A second experiment was performed to demonstrate that proportional-share scheduling is desirable in systems that combine gateway and host functionality. Proportional-share scheduling is supported by SRP, but not by the BSD or LRP approaches. In this experiment, a conventional netperf utility was used to measure TCP throughput between hosts A and B on two separate Fast Ethernets connected via a gateway G. Gateway G was implemented as a 266 MHz Pentium II PC with 64 MB RAM and running the Eclipse/BSD operating system with SRP, while host A was implemented as a 400 MHz Pentium II PC with 64 MB RAM and running a conventional Linux operating system, and host B was implemented as a 133 MHz Pentium PC with 32 MB RAM and running the conventional FreeBSD operating system. In addition to IP forwarding, the gateway G ran a variable number of instances of an application called onoff. After each time an onoff process runs for 11 ms, it sleeps for 5 ms. The IP forwarding process ran either with a 50% CPU reservation or with no reservation. The onoff processes ran with no CPU reservation. There was no other load on the hosts or network. The results are plotted in FIG. 7.
FIG. 7 shows that, without a CPU reservation for IP forwarding, applications running on the gateway G, e.g. onoff instances, can drastically reduce TCP throughput. However, an appropriate CPU reservation isolates IP forwarding performance from the other application loads on the gateway.
A third experiment was performed to demonstrate that SRP gives applications control over protocol scheduling and that certain applications can use such control to improve their performance. In this experiment, a client application on host C continuously executed transactions each consisting of sending requests with 512 KB of random integer data to a server application on host S, and then receiving the server's reply of a few bytes. Host C was implemented as a 300 MHz Pentium II PC with 64 MB RAM and running FreeBSD, while host S was implemented as a 266 MHz Pentium II PC with 32 MB RAM and running Eclipse/BSD with SRP. The switch 102 connecting the hosts C and S was implemented as a Fast Ethernet at 100 Mbps. Client and server applications communicated over a TCP connection between sockets with 512 KB send and receive buffers. Hosts and network were otherwise unloaded.
The server application in this experiment processed requests using one of the following three algorithms: (1) compute five averages of the request data; (2) view the request data as two sets of four 64 KB vectors and compute their 16 internal products; or (3) select the nth largest number among the request data using a partition routine as described in T. Cormen et al., “Introduction to Algorithms,” MIT Press, Cambridge, Mass., 1990. While processing these algorithms, the server application either used SRP's default SIGUIQ signal handler or ignored the SIGUIQ signal. The internal cycle counter of the CPU was used to measure, in the server application, the time interval necessary for sending the reply to the previous request, computing the current request, and receiving the next request. The averages and standard deviations of ten runs are shown in the table of FIG. 8. The table shows that the server application runs up to 13% faster when it ignores SIGUIQ and makes protocol processing synchronous. This improvement is due to better data cache locality. In contrast, the BSD and LRP approaches always process received TCP packets asynchronously and therefore do not allow a similar optimization.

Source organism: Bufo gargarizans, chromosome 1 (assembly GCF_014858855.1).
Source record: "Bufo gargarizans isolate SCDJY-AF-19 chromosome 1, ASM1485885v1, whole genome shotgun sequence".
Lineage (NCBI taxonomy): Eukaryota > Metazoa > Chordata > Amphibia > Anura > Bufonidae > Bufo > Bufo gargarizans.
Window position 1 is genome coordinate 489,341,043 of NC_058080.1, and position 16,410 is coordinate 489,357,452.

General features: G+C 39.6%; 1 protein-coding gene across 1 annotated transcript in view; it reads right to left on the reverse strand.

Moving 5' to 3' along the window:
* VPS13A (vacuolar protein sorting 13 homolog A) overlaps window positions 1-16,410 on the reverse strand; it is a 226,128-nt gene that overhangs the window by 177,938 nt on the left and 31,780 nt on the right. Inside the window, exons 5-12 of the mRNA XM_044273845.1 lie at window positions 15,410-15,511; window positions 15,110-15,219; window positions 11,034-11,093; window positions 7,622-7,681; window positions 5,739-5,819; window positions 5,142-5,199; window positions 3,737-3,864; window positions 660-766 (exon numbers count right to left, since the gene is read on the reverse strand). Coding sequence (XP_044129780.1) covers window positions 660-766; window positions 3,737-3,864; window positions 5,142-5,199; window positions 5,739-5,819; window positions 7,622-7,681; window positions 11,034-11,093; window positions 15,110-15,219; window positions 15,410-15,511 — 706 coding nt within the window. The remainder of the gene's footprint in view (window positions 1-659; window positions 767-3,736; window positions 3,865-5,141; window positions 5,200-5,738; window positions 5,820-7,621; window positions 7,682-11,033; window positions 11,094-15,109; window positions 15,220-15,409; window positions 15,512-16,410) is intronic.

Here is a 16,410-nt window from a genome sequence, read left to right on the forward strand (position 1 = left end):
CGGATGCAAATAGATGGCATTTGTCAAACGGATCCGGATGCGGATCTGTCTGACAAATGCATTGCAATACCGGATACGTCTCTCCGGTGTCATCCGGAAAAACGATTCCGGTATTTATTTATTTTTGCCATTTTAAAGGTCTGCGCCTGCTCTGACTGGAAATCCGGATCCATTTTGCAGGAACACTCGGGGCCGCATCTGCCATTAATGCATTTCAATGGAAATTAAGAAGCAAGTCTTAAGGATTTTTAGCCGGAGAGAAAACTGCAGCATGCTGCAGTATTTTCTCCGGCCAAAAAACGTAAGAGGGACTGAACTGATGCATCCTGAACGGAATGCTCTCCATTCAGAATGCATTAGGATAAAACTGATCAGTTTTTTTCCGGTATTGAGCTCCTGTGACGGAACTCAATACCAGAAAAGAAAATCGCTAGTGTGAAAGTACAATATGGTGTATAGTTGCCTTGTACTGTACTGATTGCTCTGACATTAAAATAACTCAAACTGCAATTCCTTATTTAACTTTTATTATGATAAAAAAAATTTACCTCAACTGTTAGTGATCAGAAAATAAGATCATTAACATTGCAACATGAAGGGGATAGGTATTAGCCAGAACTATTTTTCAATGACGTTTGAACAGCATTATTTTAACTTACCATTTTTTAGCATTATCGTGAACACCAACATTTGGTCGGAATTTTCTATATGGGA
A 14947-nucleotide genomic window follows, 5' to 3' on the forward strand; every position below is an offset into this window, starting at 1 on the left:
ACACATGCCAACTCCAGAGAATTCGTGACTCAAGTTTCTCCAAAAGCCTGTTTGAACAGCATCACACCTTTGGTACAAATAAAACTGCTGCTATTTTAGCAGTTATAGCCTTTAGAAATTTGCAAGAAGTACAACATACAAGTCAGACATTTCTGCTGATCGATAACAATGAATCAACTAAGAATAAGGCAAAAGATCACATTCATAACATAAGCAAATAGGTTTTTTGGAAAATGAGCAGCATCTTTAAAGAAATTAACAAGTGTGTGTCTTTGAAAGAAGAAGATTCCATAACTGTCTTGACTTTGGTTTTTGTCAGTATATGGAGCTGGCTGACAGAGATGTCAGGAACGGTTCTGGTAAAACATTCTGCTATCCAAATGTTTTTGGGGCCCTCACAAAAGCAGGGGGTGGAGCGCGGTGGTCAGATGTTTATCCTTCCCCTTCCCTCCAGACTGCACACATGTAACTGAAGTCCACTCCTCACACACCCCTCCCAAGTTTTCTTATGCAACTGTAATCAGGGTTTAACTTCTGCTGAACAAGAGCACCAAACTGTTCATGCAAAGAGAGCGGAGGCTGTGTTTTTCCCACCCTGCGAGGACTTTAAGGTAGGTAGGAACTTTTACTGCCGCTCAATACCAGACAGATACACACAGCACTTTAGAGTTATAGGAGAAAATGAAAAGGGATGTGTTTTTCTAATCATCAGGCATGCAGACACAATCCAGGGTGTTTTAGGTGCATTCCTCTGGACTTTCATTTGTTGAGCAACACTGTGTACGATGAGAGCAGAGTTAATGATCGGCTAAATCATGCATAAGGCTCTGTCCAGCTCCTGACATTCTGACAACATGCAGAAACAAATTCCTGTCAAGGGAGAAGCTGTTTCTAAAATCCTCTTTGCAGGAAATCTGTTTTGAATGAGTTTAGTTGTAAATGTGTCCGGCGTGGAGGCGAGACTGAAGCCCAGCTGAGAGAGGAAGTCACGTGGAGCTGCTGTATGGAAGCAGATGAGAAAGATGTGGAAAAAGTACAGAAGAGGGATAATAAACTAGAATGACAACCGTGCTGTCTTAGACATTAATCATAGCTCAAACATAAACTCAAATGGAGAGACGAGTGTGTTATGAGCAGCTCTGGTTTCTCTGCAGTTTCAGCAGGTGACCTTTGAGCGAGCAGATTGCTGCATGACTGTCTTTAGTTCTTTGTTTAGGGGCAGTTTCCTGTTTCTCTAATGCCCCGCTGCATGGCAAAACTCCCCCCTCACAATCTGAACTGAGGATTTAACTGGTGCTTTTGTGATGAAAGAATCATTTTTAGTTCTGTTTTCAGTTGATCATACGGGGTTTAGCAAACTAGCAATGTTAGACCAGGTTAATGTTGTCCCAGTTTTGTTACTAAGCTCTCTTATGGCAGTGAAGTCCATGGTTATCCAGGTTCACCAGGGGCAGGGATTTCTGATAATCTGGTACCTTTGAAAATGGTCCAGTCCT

The above-described experiments show that, like the LRP approach illustrated in FIGS. 2A and 2B, SRP in accordance with the present invention avoids the receive livelock problem associated with the BSD approach. However, SRP has the additional advantages over LRP of being easily portable to systems without kernel threads, such as FreeBSD, supporting proportional-share scheduling and both host and gateway protocol functionality, and giving applications control over protocol scheduling.
It should be emphasized that the exemplary techniques described herein are intended to illustrate the operation of the invention, and therefore should not be construed as limiting the invention to any particular embodiment or group of embodiments. For example, although illustrated herein using a BSD-based operating system, the techniques of the invention can be used to provide similar improvements in other types of operating systems. These and numerous other alternative embodiments within the scope of the following claims will therefore be apparent to those skilled in the art.
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|US20060067311 *||Aug 3, 2005||Mar 30, 2006||Oki Electric Industry Co., Ltd.||Method of processing packet data at a high speed|
|US20080112409 *||Jan 18, 2008||May 15, 2008||Illikkal Rameshkumar G||Speculative prefetch of protocol control information from an external memory unit|
|U.S. Classification||370/389, 370/469|
|Cooperative Classification||H04L47/825, H04L47/724, H04L47/15, H04L47/32, H04L49/90, H04L47/30, H04L47/70|
|European Classification||H04L12/56R, H04L47/82E, H04L47/30, H04L47/15, H04L49/90, H04L47/32, H04L47/72B|
|Nov 29, 1999||AS||Assignment|
Owner name: LUCENT TECHNOLOGIES, INC., NEW JERSEY
Free format text: ASSIGNMENT OF ASSIGNORS INTEREST;ASSIGNORS:BRUSTOLONI, JOSE CARLOS;GABBER, ERAN;SILBERSCHATZ, ABRAHAM;REEL/FRAME:010413/0103
Effective date: 19991110
|Apr 11, 2007||REMI||Maintenance fee reminder mailed|
|Sep 23, 2007||LAPS||Lapse for failure to pay maintenance fees|
|Nov 13, 2007||FP||Expired due to failure to pay maintenance fee|
Effective date: 20070923